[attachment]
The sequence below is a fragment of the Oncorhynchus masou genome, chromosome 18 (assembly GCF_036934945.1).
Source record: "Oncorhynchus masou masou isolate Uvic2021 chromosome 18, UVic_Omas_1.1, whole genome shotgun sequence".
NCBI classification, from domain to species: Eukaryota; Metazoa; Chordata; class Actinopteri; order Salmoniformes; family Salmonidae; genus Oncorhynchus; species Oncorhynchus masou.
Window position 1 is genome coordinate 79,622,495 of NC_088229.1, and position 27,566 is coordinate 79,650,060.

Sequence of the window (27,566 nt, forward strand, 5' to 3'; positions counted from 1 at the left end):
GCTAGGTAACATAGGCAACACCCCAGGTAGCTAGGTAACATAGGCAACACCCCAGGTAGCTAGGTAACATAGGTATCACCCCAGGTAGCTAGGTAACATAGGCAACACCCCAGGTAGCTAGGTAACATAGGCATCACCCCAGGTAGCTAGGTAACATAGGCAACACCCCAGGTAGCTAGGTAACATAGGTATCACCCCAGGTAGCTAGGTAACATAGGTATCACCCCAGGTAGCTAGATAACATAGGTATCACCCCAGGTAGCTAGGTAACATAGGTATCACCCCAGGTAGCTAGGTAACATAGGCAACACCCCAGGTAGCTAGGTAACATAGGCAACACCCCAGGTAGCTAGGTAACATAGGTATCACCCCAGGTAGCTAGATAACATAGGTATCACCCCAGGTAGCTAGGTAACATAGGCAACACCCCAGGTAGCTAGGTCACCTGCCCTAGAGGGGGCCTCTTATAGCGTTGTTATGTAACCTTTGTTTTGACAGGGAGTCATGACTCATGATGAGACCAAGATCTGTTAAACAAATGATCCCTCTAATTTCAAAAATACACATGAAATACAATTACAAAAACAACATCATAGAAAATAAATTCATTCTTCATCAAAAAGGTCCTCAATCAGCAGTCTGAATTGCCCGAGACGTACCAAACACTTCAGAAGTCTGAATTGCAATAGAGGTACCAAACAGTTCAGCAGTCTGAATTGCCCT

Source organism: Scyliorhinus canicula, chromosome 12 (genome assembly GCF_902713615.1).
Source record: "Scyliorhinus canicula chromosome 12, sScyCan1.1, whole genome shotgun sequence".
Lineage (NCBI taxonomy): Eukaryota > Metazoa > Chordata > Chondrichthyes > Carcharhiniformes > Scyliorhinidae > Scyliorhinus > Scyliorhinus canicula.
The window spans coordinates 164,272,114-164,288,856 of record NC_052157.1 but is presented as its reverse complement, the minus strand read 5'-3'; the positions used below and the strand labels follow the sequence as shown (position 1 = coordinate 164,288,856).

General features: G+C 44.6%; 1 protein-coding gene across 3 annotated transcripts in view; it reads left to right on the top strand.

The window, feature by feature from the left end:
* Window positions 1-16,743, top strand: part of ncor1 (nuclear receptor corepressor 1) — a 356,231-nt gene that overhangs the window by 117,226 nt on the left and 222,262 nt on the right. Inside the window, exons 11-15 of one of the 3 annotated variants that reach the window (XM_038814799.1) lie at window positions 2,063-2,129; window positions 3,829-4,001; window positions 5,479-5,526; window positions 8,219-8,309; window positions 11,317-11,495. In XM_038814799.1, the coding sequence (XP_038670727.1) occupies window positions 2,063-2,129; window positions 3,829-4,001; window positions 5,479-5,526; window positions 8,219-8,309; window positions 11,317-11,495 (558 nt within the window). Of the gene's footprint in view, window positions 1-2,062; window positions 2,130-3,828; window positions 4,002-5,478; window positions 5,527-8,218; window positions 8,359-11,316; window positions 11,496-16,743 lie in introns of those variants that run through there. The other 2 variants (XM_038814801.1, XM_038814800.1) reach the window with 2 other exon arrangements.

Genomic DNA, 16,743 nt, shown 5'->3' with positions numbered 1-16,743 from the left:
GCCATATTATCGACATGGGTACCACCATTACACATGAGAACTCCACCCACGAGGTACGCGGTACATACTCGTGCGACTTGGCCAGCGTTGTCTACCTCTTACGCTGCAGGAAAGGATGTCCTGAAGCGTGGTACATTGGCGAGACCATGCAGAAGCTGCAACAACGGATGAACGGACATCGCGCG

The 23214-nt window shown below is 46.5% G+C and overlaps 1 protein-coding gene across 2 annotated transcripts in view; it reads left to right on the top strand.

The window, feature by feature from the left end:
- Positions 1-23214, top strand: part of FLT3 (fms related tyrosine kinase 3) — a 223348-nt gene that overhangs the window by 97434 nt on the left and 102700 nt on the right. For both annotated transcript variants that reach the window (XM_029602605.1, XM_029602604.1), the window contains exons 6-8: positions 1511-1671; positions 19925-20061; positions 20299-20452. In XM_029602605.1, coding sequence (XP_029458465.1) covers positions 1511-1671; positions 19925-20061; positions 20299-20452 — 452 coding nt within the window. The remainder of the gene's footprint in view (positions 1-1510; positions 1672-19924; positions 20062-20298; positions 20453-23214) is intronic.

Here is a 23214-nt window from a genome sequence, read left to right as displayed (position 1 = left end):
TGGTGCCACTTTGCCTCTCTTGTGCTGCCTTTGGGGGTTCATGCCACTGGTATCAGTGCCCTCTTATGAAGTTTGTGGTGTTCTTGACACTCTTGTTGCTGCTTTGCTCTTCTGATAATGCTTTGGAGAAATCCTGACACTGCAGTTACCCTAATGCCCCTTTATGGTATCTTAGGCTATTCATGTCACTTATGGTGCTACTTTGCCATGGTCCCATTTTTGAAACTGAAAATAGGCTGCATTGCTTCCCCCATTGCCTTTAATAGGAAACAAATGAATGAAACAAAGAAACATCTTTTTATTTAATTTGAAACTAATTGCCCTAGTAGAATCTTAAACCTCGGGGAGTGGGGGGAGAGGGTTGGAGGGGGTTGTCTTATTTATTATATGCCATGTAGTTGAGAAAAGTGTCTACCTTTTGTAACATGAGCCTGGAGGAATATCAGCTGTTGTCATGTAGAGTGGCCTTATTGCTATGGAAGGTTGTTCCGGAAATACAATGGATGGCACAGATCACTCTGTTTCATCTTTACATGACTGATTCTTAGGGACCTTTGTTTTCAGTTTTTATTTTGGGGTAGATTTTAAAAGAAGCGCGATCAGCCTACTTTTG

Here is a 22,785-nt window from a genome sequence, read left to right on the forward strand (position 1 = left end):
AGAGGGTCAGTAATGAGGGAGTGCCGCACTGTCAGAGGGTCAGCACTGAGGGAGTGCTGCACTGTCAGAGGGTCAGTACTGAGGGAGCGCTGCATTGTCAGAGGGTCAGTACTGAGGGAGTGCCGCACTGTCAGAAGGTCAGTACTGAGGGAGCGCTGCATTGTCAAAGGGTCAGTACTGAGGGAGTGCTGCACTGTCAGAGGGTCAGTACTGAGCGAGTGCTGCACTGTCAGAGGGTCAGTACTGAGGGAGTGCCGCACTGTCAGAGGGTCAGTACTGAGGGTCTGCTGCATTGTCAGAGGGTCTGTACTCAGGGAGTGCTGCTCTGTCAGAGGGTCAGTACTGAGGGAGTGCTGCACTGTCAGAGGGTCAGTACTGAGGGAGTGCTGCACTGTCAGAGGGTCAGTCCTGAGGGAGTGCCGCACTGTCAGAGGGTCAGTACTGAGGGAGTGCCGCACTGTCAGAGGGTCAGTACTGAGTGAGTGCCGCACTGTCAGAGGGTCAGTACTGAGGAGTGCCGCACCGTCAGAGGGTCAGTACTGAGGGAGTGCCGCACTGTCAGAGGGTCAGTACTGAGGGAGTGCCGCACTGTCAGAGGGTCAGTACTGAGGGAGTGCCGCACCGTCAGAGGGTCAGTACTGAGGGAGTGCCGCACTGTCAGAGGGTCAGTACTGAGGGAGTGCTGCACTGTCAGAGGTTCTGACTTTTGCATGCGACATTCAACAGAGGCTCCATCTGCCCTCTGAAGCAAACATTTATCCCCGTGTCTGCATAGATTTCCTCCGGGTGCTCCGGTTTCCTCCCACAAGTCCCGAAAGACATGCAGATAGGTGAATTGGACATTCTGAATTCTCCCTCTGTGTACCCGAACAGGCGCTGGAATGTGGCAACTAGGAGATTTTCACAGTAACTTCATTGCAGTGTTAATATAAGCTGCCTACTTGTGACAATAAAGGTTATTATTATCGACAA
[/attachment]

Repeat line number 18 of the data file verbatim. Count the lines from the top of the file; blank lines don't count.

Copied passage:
- Positions 1-23214, top strand: part of FLT3 (fms related tyrosine kinase 3) — a 223348-nt gene that overhangs the window by 97434 nt on the left and 102700 nt on the right. For both annotated transcript variants that reach the window (XM_029602605.1, XM_029602604.1), the window contains exons 6-8: positions 1511-1671; positions 19925-20061; positions 20299-20452. In XM_029602605.1, coding sequence (XP_029458465.1) covers positions 1511-1671; positions 19925-20061; positions 20299-20452 — 452 coding nt within the window. The remainder of the gene's footprint in view (positions 1-1510; positions 1672-19924; positions 20062-20298; positions 20453-23214) is intronic.